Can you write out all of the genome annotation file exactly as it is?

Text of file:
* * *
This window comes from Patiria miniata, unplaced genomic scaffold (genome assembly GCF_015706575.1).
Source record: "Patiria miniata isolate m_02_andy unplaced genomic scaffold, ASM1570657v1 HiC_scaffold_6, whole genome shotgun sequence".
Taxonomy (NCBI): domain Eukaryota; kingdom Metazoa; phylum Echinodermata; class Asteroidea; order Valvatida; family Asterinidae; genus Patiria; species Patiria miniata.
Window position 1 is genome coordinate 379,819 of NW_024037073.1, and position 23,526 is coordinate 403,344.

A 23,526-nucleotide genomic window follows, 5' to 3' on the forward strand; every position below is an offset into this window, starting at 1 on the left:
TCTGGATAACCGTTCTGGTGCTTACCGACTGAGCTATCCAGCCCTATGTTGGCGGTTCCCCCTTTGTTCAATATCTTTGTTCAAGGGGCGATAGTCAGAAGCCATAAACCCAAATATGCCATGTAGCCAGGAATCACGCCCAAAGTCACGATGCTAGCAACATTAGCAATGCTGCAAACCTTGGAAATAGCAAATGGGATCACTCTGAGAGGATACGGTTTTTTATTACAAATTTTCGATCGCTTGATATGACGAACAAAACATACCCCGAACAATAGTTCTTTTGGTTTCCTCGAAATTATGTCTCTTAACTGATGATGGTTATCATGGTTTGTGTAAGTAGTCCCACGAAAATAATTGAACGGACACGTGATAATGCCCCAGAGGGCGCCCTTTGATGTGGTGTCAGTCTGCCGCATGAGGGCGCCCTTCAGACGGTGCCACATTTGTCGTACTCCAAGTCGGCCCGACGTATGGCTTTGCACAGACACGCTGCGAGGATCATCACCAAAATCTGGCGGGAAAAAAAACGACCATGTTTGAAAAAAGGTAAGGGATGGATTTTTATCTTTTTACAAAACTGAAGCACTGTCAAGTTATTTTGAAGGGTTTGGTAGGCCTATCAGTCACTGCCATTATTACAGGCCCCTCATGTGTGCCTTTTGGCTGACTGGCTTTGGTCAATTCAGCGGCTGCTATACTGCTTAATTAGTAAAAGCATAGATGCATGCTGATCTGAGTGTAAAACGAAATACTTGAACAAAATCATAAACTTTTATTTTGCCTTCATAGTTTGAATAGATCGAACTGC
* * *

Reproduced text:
This window comes from Patiria miniata, unplaced genomic scaffold (genome assembly GCF_015706575.1).
Source record: "Patiria miniata isolate m_02_andy unplaced genomic scaffold, ASM1570657v1 HiC_scaffold_6, whole genome shotgun sequence".
Taxonomy (NCBI): domain Eukaryota; kingdom Metazoa; phylum Echinodermata; class Asteroidea; order Valvatida; family Asterinidae; genus Patiria; species Patiria miniata.
Window position 1 is genome coordinate 379,819 of NW_024037073.1, and position 23,526 is coordinate 403,344.

A 23,526-nucleotide genomic window follows, 5' to 3' on the forward strand; every position below is an offset into this window, starting at 1 on the left:
TCTGGATAACCGTTCTGGTGCTTACCGACTGAGCTATCCAGCCCTATGTTGGCGGTTCCCCCTTTGTTCAATATCTTTGTTCAAGGGGCGATAGTCAGAAGCCATAAACCCAAATATGCCATGTAGCCAGGAATCACGCCCAAAGTCACGATGCTAGCAACATTAGCAATGCTGCAAACCTTGGAAATAGCAAATGGGATCACTCTGAGAGGATACGGTTTTTTATTACAAATTTTCGATCGCTTGATATGACGAACAAAACATACCCCGAACAATAGTTCTTTTGGTTTCCTCGAAATTATGTCTCTTAACTGATGATGGTTATCATGGTTTGTGTAAGTAGTCCCACGAAAATAATTGAACGGACACGTGATAATGCCCCAGAGGGCGCCCTTTGATGTGGTGTCAGTCTGCCGCATGAGGGCGCCCTTCAGACGGTGCCACATTTGTCGTACTCCAAGTCGGCCCGACGTATGGCTTTGCACAGACACGCTGCGAGGATCATCACCAAAATCTGGCGGGAAAAAAAACGACCATGTTTGAAAAAAGGTAAGGGATGGATTTTTATCTTTTTACAAAACTGAAGCACTGTCAAGTTATTTTGAAGGGTTTGGTAGGCCTATCAGTCACTGCCATTATTACAGGCCCCTCATGTGTGCCTTTTGGCTGACTGGCTTTGGTCAATTCAGCGGCTGCTATACTGCTTAATTAGTAAAAGCATAGATGCATGCTGATCTGAGTGTAAAACGAAATACTTGAACAAAATCATAAACTTTTATTTTGCCTTCATAGTTTGAATAGATCGAACTGC